79 NhRP, ‘Press Release re NhRP Lawsuit’, ibid.

80 New York Consolidated Laws, CVP − Civil Practice Law & Rules (2013) § 7002, cited in Peters, n. 60 above, p. 45, fn. 97.

81 NhRP (2013), n. 78 above.

82 The Nonhuman Rights Project Inc., on behalf of Tommy v. Patrick C. Lavery, N.Y Supp. Ct., Appellate Division, Third Judicial Dept, 4 Dec. 2014 (Tommy v. Lavery).

83 Ibid., p. 2.

84 Ibid., p. 4 (emphasis in original).

85 Ibid., p. 6.

86 NhRP, ‘Press Release: Nonhuman Rights Project Continues Legal Battle to Free Tommy the Chimpanzee’, 3 Dec. 2015, available at: http://www.nonhumanrightsproject.org/wp-content/uploads/2015/12/NhRPTommyRefileRelease12-3-15.pdf.

87 NhRP , ‘New York Trial Court Denies Tommy’s Second Bid for Freedom’, 7 Jan. 2016, available at: http://www.nonhumanrightsproject.org/2016/01/07/new-york-court-denies-tommys-bid-for-freedom.

88 NhRP, ‘Appellate Decision in the Case of Kiko’, 2 Jan. 2015, available at: http://www.nonhumanrightsproject.org/2015/01/02/appellate-decision-in-the-case-of-kiko.

89 In July 2016, the NhRP reported that Tommy’s whereabouts are presently unknown, with reports that he has been transferred to a Michigan zoo: NhRP , ‘Interview with Kevin Schneider re: Tommy, Kiko, Hercules & Leo’, 15 Jun. 2016, available at: http://www.nonhumanrightsproject.org/2016/06/15/interview-with-kevin-schneider-re-tommy-kiko-hercules-leo. It is unclear whether Kiko’s case can be subject to any further appeal: NhRP, ‘Documents Filed in Kiko’s Appeal’, 6 Jun. 2016, available at: http://www.nonhumanrightsproject.org/2016/06/06/documents-filed-in-kikos-appeal.

90 The Nonhuman Rights Project Inc. on behalf of Hercules and Leo v. Samuel Stanley and Stony Brook University, State of New York, Appellate Division, First Judicial Department, 30 Jul. 2015, at p. 31 (Hercules and Leo v. Stanley). In May 2016, with an appeal still pending, the research institute agreed to transfer Leo and Hercules to a sanctuary: NhRP, ‘Nonhuman Rights Project Chimpanzee Clients Hercules and Leo To Be Sent to Sanctuary’, 3 May 2016, available at: http://www.nonhumanrightsproject.org/2016/05/03/nonhuman-rights-project-chimpanzee-clients-hercules-and-leo-to-be-sent-to-sanctuary.

91 See Maddux, E., ‘Time to Stand: Exploring the Past, Present and Future of Nonhuman Animal Standing’ (2013) 47(5) Wake Forest Law Review, pp. 12431267 , at 1261.

92 Tilikum v. Sea World, n. 18 above. The Thirteenth Amendment provides that ‘[n]either slavery nor involuntary servitude, except as a punishment for crime whereof the party shall have been duly convicted, shall exist within the United States, or any place subject to their jurisdiction’: United States Constitutional Amendment XIII.

93 Tilikum v. Sea World, n. 18 above, pp. 1259–60.

94 Ibid., p. 1260.

95 Ibid., p. 1264.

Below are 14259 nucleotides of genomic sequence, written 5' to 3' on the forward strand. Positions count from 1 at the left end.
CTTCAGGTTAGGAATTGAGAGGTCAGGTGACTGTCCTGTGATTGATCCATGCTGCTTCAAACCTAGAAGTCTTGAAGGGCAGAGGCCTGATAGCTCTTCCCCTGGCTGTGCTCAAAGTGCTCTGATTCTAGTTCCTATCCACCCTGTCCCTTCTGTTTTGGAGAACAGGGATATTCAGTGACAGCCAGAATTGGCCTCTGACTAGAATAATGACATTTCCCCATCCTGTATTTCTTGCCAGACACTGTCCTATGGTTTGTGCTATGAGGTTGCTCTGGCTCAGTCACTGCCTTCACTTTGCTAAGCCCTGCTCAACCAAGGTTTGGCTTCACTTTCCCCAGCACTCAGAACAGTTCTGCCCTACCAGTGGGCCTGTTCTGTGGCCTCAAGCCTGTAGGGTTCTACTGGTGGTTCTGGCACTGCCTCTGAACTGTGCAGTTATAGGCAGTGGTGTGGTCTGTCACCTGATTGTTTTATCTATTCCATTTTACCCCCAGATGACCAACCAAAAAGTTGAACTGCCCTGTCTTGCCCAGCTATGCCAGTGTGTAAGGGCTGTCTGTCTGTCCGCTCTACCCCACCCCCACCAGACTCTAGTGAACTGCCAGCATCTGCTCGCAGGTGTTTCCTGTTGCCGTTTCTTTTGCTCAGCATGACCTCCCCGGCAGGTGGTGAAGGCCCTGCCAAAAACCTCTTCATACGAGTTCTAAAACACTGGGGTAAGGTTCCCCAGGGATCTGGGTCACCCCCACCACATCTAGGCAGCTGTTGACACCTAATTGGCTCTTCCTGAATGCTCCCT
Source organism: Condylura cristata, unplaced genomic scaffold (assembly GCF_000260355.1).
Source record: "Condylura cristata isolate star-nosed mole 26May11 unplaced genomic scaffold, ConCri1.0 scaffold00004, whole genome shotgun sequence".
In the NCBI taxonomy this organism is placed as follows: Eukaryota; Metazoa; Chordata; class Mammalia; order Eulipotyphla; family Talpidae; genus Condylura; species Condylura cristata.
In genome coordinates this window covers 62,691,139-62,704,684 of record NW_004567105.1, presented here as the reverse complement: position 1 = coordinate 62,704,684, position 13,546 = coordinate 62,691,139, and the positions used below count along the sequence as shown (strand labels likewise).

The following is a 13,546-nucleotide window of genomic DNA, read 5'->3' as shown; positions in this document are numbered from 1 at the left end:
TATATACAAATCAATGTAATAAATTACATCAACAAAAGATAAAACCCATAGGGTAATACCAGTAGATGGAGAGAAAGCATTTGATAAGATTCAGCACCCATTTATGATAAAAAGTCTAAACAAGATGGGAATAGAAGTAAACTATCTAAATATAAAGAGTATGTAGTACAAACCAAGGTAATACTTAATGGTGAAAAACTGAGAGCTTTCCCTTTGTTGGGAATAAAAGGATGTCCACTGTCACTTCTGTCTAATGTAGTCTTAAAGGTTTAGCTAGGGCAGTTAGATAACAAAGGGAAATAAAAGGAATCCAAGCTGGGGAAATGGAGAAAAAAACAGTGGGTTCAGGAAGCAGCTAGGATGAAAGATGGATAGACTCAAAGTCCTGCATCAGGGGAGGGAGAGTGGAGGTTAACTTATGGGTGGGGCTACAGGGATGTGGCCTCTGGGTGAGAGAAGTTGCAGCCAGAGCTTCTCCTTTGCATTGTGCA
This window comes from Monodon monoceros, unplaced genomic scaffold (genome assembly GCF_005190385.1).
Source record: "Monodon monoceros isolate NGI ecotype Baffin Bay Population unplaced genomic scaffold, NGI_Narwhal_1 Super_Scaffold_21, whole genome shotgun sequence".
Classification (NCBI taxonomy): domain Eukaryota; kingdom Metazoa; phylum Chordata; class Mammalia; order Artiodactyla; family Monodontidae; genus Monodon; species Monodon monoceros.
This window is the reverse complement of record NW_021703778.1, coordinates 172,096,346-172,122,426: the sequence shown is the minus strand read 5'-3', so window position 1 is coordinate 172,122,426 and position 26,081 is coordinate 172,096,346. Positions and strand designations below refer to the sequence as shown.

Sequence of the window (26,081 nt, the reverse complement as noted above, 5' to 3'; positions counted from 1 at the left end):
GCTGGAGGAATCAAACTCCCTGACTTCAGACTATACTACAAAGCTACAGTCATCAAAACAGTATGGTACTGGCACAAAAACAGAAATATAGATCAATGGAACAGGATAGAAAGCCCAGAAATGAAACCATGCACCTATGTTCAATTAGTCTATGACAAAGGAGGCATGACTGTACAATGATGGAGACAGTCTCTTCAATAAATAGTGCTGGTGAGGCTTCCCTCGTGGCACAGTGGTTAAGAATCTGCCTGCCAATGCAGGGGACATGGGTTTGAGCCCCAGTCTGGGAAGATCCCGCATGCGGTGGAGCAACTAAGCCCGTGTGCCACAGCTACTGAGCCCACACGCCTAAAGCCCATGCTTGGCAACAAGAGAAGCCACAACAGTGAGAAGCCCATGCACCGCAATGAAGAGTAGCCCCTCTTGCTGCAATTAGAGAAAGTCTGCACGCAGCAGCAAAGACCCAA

96 Gordon, n. 21 above, p. 238, fn. 197.

97 Wise, n. 22 above, pp. 1280–1. See also Maddux, n. 91 above, p. 1263.

98 See Lujan v. Defenders of Wildlife, n. 17 above, pp. 560–1

99 Tilikum v. Sea World, n. 18 above, p. 1264.

100 Ibid.

101 In German, the Association is called the Verein Gegen Tierfabriken: see https://www.vgt.at.

102 M. Balluch & E. Theurer, ‘Trial on Personhood for Chimp “Hiasl”’, Verein Gegen Tierfabriken, available at: https://www.vgt.at/publikationen/texte/artikel/20080118Hiasl.htm; Bevilaqua, n. 74 above, p. 74.

103 Balluch & Theurer, ibid.

104 Bevilaqua, n. 74 above, p. 74.

105 Bevilaqua, ibid.; Balluch & Theurer, n. 102 above.

106 Balluch & Theurer, ibid.

107 Ibid.

108 Ibid.

109 Ibid.; Allegemeines Bürgerliches Gesetzbuch (ABGB 1811), Fassung vom 12/201.

110 Balluch & Theurer, n. 102 above.

111 Ibid.; Bevilaqua, n. 74 above, p. 77.

112 Maher, n. 78 above, pp. 54–5.

113 Bevilaqua, n. 74 above, p. 78; ABGB, n. 109 above, § 273.

114 Maher, n. 78 above, p. 55.

115 Stibbe v. Austria, App. No. 26188/08, lodged 6 May 2008; Maher, n. 78 above, p. 55.

116 Peters, n. 60 above, p. 44.

117 Wise, n. 75 above, p. 5.

118 Bevilaqua, n. 74 above, p. 75.

119 Naffine, n. 9 above, pp. 7–8.

120 Ibid., p. 7. Similarly, Sunstein notes that there is no constitutional impediment to Congress granting standing to non-human animals: Sunstein (2000), n. 59 above, p. 1360. This was acknowledged in Cetacean Community v. Bush, n. 27 above, p. 1171.

121 Stone, n. 1 above, p. 452.

122 Bevilaqua, n. 74 above, p. 77.

123 Ibid., p. 78.

124 Ibid., p. 79.

125 Tilikum v. Sea World, n. 18 above, p. 1264.

126 Maddux, n. 91 above, p. 1264.

127 Peters, n. 60 above, pp. 45–6.

128 Tommy v. Lavery, n. 82 above, p. 5 fn. 3.

129 Ibid.

130 Naffine, n. 9 above, p. 8.

131 Ibid., pp. 9, 11.

132 Balluch & Theurer, n. 102 above.

133 Naffine, n. 5 above, p. 82.

134 Boyle, n. 19 above, p. 186.

135 Hercules and Leo v. Stanley, n. 90 above, pp. 21, 23 (emphasis added).

136 See Bryant, n. 49 above, p. 274.

137 Francione, n. 44 above, p. 62.

138 Bryant, n. 49 above, p. 264.

139 Spiegel, M., The Dreaded Comparison: Human and Animal Slavery (Mirror Books, 1988), pp. 14 , 16. See also Peters, n. 60 above, pp. 35–9.